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Sunday, August 10, 2008

Fantasy Review Vol. 1 No 4 Aug-Sep 1947

Fantasy Review Vol. 1 No 4 Aug-Sep 1947

An End to Banality: It's Curtains for Space Opera
From Forest J. Ackerman

July and August issues of Writer's Digest featured articles by Margaret St. Clair, science fiction writer, surveying the field from the viewpoint of the newcomer who wants to break into it and detailing the individual requirements of the magazines. The second article gives names and addresses of fan clubs and their publications, so that writers may "catch the spirit of what readers want and get the mood of the fan seated in his own armchair."

The July article advised new authors to pay particular attention to fan letters in the magazines. "The typical science fiction fan is young, male (though some are devoted feminine ones), literate, quite intelligent, interested in ideas. His mental horizon is broader that that of the average citizen. He is strongly aware of what his likes and dislikes are, and the writer who succeeds in pleasing him will hear of it. In my belief the science fiction fan is a definitely superior type, but I may be prejudiced."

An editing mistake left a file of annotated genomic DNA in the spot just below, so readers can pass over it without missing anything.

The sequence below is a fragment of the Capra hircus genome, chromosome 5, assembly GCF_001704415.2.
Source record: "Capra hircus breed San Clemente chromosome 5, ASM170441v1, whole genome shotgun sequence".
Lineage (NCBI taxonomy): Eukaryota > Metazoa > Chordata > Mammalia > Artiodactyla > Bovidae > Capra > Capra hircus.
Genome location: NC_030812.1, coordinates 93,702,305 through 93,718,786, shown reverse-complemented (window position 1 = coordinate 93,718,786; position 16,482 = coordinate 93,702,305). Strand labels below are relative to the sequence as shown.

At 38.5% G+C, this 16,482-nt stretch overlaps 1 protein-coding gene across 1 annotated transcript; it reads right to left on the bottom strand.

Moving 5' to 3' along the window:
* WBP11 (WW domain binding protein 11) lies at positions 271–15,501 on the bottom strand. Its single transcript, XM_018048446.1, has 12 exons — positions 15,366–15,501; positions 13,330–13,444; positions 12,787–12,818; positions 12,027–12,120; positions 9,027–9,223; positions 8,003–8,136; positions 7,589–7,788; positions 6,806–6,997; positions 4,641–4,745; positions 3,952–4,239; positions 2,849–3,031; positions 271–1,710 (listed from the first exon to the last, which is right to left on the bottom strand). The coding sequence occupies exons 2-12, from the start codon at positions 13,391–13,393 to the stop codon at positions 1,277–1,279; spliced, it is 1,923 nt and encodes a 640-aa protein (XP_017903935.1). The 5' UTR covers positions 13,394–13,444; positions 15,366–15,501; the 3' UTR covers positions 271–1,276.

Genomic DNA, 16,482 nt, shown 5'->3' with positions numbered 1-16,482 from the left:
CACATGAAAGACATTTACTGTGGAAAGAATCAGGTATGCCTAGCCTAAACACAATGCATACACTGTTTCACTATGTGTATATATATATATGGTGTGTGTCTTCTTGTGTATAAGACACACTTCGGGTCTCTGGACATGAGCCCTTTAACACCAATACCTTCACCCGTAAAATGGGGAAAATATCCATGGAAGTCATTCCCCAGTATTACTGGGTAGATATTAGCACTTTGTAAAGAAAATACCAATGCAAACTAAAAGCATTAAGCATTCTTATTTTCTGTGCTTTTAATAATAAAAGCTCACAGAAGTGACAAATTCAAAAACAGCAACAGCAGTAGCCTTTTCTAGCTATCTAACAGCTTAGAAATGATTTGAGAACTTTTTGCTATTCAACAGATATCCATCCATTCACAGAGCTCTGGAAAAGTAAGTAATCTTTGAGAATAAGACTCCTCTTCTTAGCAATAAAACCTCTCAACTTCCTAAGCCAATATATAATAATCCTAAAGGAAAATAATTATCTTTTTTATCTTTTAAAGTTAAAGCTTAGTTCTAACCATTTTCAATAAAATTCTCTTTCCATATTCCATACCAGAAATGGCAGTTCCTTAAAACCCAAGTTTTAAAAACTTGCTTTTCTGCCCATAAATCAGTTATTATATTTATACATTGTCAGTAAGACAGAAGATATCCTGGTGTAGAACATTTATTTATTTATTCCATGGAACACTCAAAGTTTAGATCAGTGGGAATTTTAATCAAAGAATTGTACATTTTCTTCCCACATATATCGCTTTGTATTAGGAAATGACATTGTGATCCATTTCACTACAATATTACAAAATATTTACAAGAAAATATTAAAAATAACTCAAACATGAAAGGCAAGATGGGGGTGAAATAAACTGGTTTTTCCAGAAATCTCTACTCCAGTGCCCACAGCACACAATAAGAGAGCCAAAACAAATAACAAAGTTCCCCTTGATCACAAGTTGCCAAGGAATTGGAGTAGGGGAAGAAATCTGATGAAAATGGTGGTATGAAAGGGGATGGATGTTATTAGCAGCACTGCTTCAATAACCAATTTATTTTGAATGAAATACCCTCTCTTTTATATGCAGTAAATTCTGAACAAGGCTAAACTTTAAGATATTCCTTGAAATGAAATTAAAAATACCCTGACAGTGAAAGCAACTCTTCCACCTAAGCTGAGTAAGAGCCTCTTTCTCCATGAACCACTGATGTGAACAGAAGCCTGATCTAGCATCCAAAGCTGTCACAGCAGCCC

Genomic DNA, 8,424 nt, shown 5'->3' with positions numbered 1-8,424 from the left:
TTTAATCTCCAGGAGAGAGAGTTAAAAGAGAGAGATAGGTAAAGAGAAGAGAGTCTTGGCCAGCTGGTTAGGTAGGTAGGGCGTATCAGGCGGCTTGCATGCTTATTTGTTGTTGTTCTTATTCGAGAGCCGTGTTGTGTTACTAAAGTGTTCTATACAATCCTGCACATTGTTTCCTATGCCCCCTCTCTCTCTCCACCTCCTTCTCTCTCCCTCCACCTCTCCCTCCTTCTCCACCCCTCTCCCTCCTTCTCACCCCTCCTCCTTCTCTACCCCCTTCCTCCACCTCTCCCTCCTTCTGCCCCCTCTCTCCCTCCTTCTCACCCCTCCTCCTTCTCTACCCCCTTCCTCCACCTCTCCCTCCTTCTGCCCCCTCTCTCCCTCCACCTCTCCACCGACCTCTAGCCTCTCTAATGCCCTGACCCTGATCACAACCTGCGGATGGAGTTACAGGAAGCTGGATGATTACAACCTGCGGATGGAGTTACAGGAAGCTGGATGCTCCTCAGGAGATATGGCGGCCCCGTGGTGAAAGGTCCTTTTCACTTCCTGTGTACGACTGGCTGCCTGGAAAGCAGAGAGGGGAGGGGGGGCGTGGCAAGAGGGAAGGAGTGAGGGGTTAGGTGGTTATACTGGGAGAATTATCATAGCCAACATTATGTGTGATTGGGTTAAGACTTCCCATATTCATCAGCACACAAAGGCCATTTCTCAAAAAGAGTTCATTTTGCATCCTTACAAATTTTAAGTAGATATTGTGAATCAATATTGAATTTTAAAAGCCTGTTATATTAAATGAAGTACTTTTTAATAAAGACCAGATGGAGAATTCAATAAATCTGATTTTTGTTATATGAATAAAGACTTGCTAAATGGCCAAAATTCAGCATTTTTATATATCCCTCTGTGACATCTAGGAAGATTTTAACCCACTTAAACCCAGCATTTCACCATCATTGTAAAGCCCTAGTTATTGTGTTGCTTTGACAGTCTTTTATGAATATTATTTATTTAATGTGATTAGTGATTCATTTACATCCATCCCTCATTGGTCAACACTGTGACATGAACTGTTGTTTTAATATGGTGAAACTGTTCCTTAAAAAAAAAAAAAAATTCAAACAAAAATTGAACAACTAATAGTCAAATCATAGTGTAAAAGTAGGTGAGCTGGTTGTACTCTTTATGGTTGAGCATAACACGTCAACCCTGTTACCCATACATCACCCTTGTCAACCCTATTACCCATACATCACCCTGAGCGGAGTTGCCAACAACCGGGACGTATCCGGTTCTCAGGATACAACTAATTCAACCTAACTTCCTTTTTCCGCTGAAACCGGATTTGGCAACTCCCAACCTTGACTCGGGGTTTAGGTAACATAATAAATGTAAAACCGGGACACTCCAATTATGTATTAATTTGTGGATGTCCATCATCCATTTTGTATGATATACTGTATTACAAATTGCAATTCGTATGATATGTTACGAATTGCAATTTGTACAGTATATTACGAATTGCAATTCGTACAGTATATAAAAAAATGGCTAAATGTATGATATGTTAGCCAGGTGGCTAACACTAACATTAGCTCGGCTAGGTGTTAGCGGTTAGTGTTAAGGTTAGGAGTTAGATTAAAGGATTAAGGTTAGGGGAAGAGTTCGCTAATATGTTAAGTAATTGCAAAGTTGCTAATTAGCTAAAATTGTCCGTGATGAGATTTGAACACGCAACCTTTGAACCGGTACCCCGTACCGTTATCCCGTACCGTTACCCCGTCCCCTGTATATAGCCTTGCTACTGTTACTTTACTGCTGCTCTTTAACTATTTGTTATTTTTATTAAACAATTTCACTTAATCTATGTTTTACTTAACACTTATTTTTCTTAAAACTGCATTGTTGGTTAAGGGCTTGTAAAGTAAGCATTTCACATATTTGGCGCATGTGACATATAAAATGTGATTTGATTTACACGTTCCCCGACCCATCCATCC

Dealing with current trends in the medium, Mrs. St. Clair says, "Certainly the present trend is dead away from the aptly-named 'space opera'. Blood and thunder is more or less on its way ou, though I suppose we shall never be rid of it entirely … Of late, Astounding Science-Fiction has been going in rather heavily for stories about the post-atomic bomb world. They take but a dim view of the future which is probable for humanity, and on this point all thinking persons must agree with them. But desolation and death, no matter how likely, offer unsustaining subject matter for an extended programme of fiction.

"What will the future be like? No one can see very far into it. It may be that at first we shall have a considerable enrichment in material things. Science fiction might, then, devote itself at least partially to an imaginative depiction of the impact of this enrichment on humanity, with increased emphasis on humour, on character, on human interest. The life and social sciences will receive more stress. I believe we shall have more domestic interiors and fewer spaceships, more people and fewer robots and captured suns. Anyhow, it's more darned fun to write."

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